“’Sunni versus Shia’ makes for a simple headline, but does not do justice to the complexities of the new Middle East cold war,” writes F. Gregory Gause III, nonresident senior fellow at the Brookings Doha Center in a new report.
Gause’s report frames the regional politics of the Middle East as a “cold war” in which Iran and Saudi Arabia are “playing a balance of power game.”
While “the current confrontation has an important sectarian element,” to understand it simply through this lens would “distort analytical focus, oversimplify regional dynamics, and cause Iran and Saudi Arabia’s motives to be misunderstood.” The two regional powers are certainly “using sectarianism in that game,” Gause argues, “yet their motivations are not centuries-long religious disputes but a simple contest for regional influence.” He also stresses that “the regional cold war can only be understood by appreciating the links between domestic conflicts, transnational affinities, and regional state ambitions.”
What Contributed to the New “Cold War” Between Iran and Saudi Arabia?
A key factor in this new cold war is the weakness of state governance throughout the Middle East. The Saudi-Iranian “contest for influence plays out in the domestic political systems of the region’s weak states,” or states in which “the central government exercises little effective control over its society.” Gause emphasizes that “it is the weakening of Arab states, more than sectarianism or the rise of Islamist ideologies, that has created the battlefields of the new Middle East cold war,” by pushing regional actors to “support non-state actors effectively in their domestic political battles within the weak states of the Arab world.”
It is the weakening of Arab States, more than sectarianism or the rise of Islamist ideologies, that has created the battlefields of the new Middle East cold war.
Gause also draws similarities between the current Middle East cold war and a period in the 1950s and 1960s referred to as the “Arab cold war.” He explains that in both periods the “power of the major protagonists in the Arab cold war was measured in their ability to affect domestic political struggles in neighboring states where weak regimes had trouble controlling their own societies and local players sought regional allies against their own domestic opponents.” In both periods:
- Non-state actors have served as critical players.
- Tactical alliances have not always been fixed.
- Great powers were important participants but not always drivers of events.
- The so-called “struggle for Syria” has served as a battleground for regional influence.
What is the Role of American Policy in the Midst of This Middle East Cold War?
“This is not America’s war,” Gause writes. In terms of U.S. policy options, he notes that while “the United States can do little to address the weakness of governing institutions in many Arab states,” the U.S. should “prefer order over chaos” and support states that provide effective governance “even when that governance does not achieve preferred levels of democracy and human rights.” He offer four policy recommendations, explaining that the U.S. should focus on “concentrating American policy on the states that actually govern, acting multilaterally, and remembering that U.S. interests are not as directly engaged as those of the local parties:”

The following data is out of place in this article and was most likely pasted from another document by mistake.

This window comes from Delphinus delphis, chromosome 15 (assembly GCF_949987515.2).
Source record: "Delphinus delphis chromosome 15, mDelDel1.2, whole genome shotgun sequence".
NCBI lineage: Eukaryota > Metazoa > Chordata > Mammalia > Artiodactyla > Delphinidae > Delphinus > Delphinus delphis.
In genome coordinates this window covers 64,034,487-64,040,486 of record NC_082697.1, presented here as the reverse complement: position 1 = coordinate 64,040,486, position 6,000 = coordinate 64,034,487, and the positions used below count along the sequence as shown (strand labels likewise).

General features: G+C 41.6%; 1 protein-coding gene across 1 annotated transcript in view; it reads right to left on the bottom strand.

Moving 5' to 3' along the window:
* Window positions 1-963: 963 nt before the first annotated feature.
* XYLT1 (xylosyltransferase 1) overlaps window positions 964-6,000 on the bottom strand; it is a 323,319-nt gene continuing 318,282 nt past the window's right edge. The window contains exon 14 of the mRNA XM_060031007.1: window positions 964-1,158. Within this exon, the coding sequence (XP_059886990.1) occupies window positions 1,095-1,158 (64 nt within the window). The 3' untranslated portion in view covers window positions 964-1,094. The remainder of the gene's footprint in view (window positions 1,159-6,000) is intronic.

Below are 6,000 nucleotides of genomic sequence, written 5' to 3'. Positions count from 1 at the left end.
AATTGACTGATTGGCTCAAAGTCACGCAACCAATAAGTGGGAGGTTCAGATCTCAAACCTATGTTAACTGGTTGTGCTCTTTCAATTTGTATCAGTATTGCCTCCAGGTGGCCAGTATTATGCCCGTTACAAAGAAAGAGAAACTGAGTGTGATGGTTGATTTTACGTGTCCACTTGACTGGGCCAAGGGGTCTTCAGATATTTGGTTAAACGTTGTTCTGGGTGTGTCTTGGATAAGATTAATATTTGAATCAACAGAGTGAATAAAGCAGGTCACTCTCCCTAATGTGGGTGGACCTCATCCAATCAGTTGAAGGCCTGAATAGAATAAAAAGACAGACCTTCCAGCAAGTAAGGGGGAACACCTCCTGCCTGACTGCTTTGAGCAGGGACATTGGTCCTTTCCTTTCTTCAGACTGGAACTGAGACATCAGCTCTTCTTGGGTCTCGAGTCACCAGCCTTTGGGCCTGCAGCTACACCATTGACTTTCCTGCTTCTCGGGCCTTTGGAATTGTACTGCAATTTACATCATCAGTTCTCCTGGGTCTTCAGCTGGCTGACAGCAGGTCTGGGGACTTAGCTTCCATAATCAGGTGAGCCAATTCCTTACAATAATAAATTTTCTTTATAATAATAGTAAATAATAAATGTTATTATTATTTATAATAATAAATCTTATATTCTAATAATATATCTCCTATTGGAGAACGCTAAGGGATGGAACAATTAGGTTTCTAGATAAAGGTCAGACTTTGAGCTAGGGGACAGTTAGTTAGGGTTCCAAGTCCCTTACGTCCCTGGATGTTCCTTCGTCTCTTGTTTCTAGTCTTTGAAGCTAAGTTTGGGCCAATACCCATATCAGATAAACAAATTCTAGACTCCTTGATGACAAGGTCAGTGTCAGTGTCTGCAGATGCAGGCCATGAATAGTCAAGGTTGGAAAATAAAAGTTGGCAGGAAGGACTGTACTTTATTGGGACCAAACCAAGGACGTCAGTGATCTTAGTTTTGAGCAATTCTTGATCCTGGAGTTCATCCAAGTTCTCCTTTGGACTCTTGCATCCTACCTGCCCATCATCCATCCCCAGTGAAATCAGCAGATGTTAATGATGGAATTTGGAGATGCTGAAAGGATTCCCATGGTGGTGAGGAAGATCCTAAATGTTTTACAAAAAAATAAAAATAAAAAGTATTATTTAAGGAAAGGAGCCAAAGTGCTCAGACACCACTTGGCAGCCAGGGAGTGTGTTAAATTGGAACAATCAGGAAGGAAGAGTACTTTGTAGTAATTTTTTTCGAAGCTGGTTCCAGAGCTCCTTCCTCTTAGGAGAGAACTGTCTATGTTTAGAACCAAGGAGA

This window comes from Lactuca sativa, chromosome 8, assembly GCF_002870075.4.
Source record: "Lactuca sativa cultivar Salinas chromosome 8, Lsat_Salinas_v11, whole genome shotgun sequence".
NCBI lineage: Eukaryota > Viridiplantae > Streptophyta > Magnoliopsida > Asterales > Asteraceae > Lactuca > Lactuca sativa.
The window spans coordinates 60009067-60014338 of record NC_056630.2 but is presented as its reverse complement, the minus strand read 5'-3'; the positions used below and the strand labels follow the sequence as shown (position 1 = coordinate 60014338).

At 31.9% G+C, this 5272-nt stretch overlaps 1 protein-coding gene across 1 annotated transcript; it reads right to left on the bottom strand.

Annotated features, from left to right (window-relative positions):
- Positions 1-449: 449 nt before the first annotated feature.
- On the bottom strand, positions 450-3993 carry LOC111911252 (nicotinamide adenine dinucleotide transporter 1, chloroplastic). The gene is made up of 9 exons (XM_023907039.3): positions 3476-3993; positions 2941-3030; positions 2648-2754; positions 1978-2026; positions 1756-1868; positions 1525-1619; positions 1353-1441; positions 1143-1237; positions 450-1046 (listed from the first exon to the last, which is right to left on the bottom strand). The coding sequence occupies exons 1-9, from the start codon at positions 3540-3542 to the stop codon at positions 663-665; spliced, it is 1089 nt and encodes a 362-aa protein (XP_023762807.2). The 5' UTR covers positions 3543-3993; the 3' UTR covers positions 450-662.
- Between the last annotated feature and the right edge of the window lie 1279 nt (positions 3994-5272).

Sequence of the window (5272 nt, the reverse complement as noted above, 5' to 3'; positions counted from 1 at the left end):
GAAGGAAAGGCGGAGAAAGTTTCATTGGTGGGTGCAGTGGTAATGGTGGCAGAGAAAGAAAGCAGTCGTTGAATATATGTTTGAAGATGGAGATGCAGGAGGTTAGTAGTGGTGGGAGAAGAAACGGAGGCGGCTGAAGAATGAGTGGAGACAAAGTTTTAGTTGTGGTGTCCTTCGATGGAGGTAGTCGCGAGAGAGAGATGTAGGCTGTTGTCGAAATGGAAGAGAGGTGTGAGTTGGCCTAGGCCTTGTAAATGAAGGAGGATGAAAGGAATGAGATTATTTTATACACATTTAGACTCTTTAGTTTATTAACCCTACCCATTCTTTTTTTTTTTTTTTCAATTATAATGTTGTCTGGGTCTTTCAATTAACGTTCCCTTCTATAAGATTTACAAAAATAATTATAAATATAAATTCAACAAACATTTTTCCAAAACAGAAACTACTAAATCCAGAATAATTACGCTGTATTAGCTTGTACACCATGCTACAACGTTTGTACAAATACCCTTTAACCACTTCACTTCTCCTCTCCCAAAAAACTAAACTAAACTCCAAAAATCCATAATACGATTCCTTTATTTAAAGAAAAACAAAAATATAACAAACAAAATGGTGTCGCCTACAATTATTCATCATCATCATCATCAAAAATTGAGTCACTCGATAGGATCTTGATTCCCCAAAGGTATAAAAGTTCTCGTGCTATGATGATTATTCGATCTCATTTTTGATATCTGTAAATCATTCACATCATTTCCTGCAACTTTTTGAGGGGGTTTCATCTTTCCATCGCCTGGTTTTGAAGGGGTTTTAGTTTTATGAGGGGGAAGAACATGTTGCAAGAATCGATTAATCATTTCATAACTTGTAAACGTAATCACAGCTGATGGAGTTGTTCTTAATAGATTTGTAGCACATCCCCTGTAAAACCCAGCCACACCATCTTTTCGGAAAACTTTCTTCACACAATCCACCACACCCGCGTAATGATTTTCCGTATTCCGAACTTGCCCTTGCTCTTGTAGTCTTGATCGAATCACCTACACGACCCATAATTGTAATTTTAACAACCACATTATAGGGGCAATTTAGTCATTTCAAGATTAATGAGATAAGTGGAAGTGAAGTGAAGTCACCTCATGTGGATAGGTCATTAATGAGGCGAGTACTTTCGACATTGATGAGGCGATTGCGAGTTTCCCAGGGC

- Explore every avenue to a new relationship with the Rouhani government in Iran.
- Ensure that the Islamic State’s momentum is reversed before pressuring Nouri al-Maliki to be more inclusive.
- Continue to engage with the emerging military government in Egypt.
- Support traditional allies like Jordan, Saudi Arabia, and the Gulf states.
These suggestions draw from lessons learned in the aftermath of the American invasion of Iraq which toppled Saddam Hussein and left a power vacuum and state weakness in its wake. Gause explains that “the breaking of the Iraqi state enormously increased the salience of sectarianism in regional politics.” In his previous work, Gause pointed out the impact that the weakening of state power and subsequent power vacuum had on sectarian politics:
The American invasion of 2003 took the lid off Iraqi politics, allowing Iran (most successfully), Turkey, Saudi Arabia and other regional parties to play into Iraqi politics. They did not have to force themselves onto the scene. Local Iraqi parties, fighting for dominance in the new Iraq, invited foreign support. The same is now happening in Syria. Once players in the regional game, both Iraq and Syria are now playing fields. The new Middle East cold war is being played out in the domestic politics of these newly weak Arab states.
The shattering of stability in Iraq brought sectarianism to the forefront of this regional conflict, prompting Saudi Arabia and Iran to rely on sectarianism “to rally their followers and discredit their enemies, in ways that are poisoning the politics of the entire region.”
In another article, Gause suggested that while “there is no denying that sectarianism is a real factor in the politics in the region … the contemporary political context is more important for understanding how sectarianism plays into modern conflicts than is the history of the first Islamic century.”
Download and read the new paper, “
Beyond Sectarianism: The New Middle East Cold War
,” and visit the
Brookings Doha Center
for more research and commentary on related issues.
Those who most need the protections of international human rights law — dissidents, journalists, civil society actors — these vulnerable people are used to operating in the knowledge that big governments out there in the world care. They don’t have that now.